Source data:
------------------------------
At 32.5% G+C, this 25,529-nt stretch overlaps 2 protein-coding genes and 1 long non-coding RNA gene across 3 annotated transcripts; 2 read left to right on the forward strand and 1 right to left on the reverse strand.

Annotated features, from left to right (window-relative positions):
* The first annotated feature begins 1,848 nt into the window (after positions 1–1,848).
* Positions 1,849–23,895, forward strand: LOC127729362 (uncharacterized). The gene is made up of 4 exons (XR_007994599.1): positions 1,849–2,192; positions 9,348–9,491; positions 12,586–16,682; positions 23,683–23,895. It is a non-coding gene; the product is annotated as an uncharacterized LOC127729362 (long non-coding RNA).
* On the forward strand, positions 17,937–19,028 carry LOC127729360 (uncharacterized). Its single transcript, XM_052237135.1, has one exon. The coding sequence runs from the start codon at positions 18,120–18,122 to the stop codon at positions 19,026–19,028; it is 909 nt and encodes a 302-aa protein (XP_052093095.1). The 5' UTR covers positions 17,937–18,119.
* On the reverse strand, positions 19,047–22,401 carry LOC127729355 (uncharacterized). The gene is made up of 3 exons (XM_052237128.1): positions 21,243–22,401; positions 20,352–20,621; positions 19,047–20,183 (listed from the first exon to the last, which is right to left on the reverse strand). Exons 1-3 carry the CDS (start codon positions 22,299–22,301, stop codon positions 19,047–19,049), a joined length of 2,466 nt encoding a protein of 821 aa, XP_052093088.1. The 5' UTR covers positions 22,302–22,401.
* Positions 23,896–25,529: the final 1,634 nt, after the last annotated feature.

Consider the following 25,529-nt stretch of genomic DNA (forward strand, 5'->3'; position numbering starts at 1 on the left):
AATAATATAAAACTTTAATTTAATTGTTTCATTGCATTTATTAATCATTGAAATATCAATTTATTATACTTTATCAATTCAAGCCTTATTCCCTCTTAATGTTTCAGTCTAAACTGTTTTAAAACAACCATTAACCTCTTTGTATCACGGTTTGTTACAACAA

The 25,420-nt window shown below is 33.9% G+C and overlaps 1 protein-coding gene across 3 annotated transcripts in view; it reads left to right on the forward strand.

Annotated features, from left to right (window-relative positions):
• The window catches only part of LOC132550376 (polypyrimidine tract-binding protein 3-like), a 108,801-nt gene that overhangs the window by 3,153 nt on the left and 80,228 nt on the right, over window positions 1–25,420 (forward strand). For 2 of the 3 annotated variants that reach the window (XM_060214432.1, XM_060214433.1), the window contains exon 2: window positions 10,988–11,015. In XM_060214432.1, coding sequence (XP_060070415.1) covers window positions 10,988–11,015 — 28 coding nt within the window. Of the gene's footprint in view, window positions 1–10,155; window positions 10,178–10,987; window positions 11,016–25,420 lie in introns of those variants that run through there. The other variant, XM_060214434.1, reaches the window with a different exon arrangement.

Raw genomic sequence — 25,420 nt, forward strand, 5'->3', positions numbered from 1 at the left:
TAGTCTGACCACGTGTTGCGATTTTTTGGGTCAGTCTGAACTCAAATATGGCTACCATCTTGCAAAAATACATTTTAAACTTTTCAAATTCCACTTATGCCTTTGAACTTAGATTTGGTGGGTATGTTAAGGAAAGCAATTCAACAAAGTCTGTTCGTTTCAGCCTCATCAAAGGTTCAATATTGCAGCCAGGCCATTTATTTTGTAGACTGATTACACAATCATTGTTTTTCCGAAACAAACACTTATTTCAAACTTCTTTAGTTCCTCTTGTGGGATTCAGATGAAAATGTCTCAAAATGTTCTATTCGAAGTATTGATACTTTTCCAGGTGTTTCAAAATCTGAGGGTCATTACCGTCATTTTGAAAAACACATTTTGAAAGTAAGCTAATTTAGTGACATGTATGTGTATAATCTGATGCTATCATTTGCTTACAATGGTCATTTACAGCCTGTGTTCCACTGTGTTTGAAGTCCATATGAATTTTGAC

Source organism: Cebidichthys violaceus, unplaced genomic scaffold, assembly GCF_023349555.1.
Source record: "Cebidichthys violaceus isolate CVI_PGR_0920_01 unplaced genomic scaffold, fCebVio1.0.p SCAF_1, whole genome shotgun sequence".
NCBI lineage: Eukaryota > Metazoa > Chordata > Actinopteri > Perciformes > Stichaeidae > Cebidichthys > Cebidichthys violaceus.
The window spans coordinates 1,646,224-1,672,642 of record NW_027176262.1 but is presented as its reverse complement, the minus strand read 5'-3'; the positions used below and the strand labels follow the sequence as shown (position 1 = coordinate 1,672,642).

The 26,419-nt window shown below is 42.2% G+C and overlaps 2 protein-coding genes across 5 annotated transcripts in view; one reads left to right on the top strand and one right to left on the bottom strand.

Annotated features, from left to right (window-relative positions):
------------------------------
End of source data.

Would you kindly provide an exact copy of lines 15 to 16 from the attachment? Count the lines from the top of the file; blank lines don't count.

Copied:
Source organism: Cebidichthys violaceus, unplaced genomic scaffold, assembly GCF_023349555.1.
Source record: "Cebidichthys violaceus isolate CVI_PGR_0920_01 unplaced genomic scaffold, fCebVio1.0.p SCAF_1, whole genome shotgun sequence".